Volvo Construction Equipment consolidates in Shippensburg
Editor’s note: Volvo Construction Equipment is investing $100 million in the expansion of its Shippensburg, Pa., facility and recently celebrated the completion of the first wheel loader made at the factory with a special ceremony. The company also has consolidated its North American sales and marketing department in Shippensburg, moving its North American headquarters from Asheville, N.C. Pat Olney, president of Volvo Construction Equipment, based in Brussels, Belgium, attended the North America event. Originally from London, Ontario, Canada, Olney earned a business degree from the University of Western Ontario in Canada and became a professional accountant, working at Price Waterhouse and then for one of his client companies that was eventually acquired by Volvo. He has been with Volvo for 17 years and previously lived in Shippensburg before he and his family moved to Brussels. At the event, Olney spoke with Rental Management about the importance of the rental industry to the Volvo strategy as well as the company’s core values and concerns for the future. An edited transcript of that conversation follows.
RM: How does rental fit into the overall strategy of Volvo Construction Equipment now that the company has Volvo Rents as a growing network of owned rental stores. Does that change your rental market strategy?
Pat Olney: No, not at all. We’ve been building that model under one form or another for more than a decade. That grew out of the recognition that the rental path to customers represents half the market. We have to address it. We wanted to address it in a way that promoted our brand as well as our products. This is what led us down that solution and ultimately morphed into our strategy that we have today with the Volvo business.
RM: Do you sell equipment to other rental companies or just exclusively to Volvo Rents?
Olney: Volvo Rents is its own business in the Volvo Group. From a Volvo Construction Equipment point of view, I’m selling to Volvo Rents as one key customer, but can sell to XYZ rental company another day. What is important is that we manage the terms in a fair way. There are no philosophical issues. It’s a big market and there are heritage or legacy relationships, which we value, that came with the Ingersoll Rand acquisition.
RM: It seems like every other week Volvo Rents acquires another rental company. How did the acquisitions in 2012 impact Volvo Construction Equipment?
Olney: I can’t quote you a number, but it was significant in this market. It was two-fold last year, too. In the industry in general, there was a restocking, so the rental houses that were acquired by Volvo Rents needed more fleet, but we also see a benefit in aligning the fleet composition with the Volvo brand where we have the product. I just met with Scott Hall, the president of Volvo Rents, and I asked him, as a supplier, how he evaluates our equipment because if the Volvo brand equipment can’t help them be competitive, it’s not a sustainable solution. What he told me is that he believes customers value the productivity, safety and ease of operation of Volvo equipment. He said the equipment stands on its own merit and customers appreciate that.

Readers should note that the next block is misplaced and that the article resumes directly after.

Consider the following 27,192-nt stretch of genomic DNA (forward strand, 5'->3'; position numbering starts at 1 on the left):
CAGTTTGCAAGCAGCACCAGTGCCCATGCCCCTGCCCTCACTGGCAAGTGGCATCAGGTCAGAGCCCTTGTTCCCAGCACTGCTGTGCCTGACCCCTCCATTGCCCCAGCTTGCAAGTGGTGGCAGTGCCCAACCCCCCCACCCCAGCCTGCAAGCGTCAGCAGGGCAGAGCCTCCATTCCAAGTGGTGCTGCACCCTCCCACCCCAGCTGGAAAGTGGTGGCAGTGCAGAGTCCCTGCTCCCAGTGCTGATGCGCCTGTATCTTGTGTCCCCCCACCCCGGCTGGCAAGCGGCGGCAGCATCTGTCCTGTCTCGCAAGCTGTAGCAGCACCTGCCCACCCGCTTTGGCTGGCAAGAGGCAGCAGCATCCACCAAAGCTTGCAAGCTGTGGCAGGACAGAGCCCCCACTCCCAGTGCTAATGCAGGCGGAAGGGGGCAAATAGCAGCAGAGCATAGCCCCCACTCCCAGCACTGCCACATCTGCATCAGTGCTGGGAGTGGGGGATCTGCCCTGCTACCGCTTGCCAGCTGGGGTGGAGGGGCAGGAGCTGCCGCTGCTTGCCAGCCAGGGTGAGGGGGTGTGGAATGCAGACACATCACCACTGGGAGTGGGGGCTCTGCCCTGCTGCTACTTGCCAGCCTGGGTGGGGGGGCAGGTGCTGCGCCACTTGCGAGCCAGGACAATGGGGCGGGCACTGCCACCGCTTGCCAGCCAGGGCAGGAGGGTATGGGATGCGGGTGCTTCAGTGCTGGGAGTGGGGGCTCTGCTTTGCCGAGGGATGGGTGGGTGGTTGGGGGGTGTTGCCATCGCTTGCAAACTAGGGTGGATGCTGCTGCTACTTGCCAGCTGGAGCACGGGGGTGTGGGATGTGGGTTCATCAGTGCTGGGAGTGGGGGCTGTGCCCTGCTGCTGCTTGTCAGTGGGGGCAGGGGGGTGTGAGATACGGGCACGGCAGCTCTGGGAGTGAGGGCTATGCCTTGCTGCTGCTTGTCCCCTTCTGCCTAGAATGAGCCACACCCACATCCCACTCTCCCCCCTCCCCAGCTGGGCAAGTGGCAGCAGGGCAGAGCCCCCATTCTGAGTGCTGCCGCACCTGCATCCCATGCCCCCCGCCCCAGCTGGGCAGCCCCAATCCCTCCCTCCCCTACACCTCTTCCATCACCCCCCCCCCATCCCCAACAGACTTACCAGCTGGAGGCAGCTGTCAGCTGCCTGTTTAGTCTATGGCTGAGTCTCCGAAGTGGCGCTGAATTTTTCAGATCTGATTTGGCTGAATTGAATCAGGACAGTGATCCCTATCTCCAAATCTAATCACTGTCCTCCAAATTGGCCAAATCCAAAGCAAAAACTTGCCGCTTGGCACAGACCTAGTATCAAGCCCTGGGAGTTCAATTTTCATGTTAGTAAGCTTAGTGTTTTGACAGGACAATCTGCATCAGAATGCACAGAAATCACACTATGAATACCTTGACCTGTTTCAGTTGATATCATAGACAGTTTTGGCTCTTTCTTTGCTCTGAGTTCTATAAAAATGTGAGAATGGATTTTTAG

RM: What are your key concerns today? What keeps you up at night?
Olney: One of the key concerns is the market in China, because it is the largest in the world. We all have an expectation of how it will develop this year, but it is a policy driven market as much as an underlying demand market. In the U.S., there are policy decisions that impact infrastructure, but a huge element of it is driven by business economic activity, which stimulates itself through cycles. The China market has a huge component, which is government policy driven and can be affected one way or the other. If they decide to fight inflation, all of sudden things grind down. If they decide to accelerate projects within three to six months, you see a boom. It adds some uncertainty. China just had a government transition and we all have expectations of what could or should happen this year. Now we have to see if it develops that way or if there was something wrong in our outlook. It has a big impact because it is such a big market. Then there is Europe and the U.S., with the government functionality question. Both are at crossroads in fiscal development. Depending on the choices politicians make, they can send the outlook for the next decade in different directions, so that sort of keeps me up at night.
RM: Your outlook for North America in 2013 is plus or minus 5 percent. What has to happen to swing it to the positive side?
Olney: The best case scenario in the U.S. is that the politicians solve the debt crisis in a manner which is not just a two-month “kick-the-can-down-the-road” solution, but a real agreement that gets things organized again in the budget and importantly adds infrastructure spending. Infrastructure spending creates jobs and has a double whammy for us because it directly stimulates demand in our products and it creates work in America that boosts the economy, which creates more work for us.